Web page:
How to Think Like an Anthropologist

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Matthew Engelke
  • Princeton, NJ: 
    Princeton University Press
    , February
     2018.
     336 pages.
     429.95.
     Hardcover.
    ISBN
    9780691178783.
     For other formats: Link to Publisher's Website.
Review coming soon!

Review by Yusuf Lenfest forthcoming.

Description

This book is being reviewed in JAAR by Joel Robbins.

From an award-winning anthropologist, a lively accessible, and at times irreverent introduction to the subject What is anthropology? What can it tell us about the world? Why, in short, does it matter? For well over a century, cultural anthropologists have circled the globe, from Papua New Guinea to suburban England and from China to California, uncovering surprising facts and insights about how humans organize their lives and articulate their values. In the process, anthropology has done more than any other discipline to reveal what culture means--and why it matters. By weaving together examples and theories from around the world, Matthew Engelke provides a lively, accessible, and at times irreverent introduction to anthropology, covering a wide range of classic and contemporary approaches, subjects, and practitioners. Presenting a set of memorable cases, he encourages readers to think deeply about some of the key concepts with which anthropology tries to make sense of the world--from culture and nature to authority and blood. Along the way, he shows why anthropology matters: not only because it helps us understand other cultures and points of view but also because, in the process, it reveals something about ourselves and our own cultures, too.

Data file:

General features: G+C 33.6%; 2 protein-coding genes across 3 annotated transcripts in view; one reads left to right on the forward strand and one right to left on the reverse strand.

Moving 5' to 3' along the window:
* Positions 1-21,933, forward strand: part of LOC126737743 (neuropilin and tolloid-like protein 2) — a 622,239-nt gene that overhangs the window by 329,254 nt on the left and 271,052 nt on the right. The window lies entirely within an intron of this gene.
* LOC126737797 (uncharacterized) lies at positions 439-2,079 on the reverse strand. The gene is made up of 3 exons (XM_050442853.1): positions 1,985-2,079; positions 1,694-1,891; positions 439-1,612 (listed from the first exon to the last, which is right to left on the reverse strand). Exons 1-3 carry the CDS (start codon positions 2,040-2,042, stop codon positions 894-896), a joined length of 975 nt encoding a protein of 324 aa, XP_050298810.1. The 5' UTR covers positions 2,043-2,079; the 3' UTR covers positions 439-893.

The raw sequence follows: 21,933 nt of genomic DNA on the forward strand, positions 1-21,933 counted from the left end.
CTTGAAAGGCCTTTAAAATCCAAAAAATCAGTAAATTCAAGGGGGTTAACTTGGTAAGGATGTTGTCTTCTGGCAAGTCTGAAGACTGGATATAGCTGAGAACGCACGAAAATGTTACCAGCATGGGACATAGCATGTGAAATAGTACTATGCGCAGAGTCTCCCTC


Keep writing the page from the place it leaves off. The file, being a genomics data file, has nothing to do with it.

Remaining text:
About the Author(s)/Editor(s)/Translator(s): 

Matthew Engelke is professor of anthropology at the London School of Economics and Political Science. An award-winning author and teacher, he is also a former editor of the Journal of the Royal Anthropological Institute.

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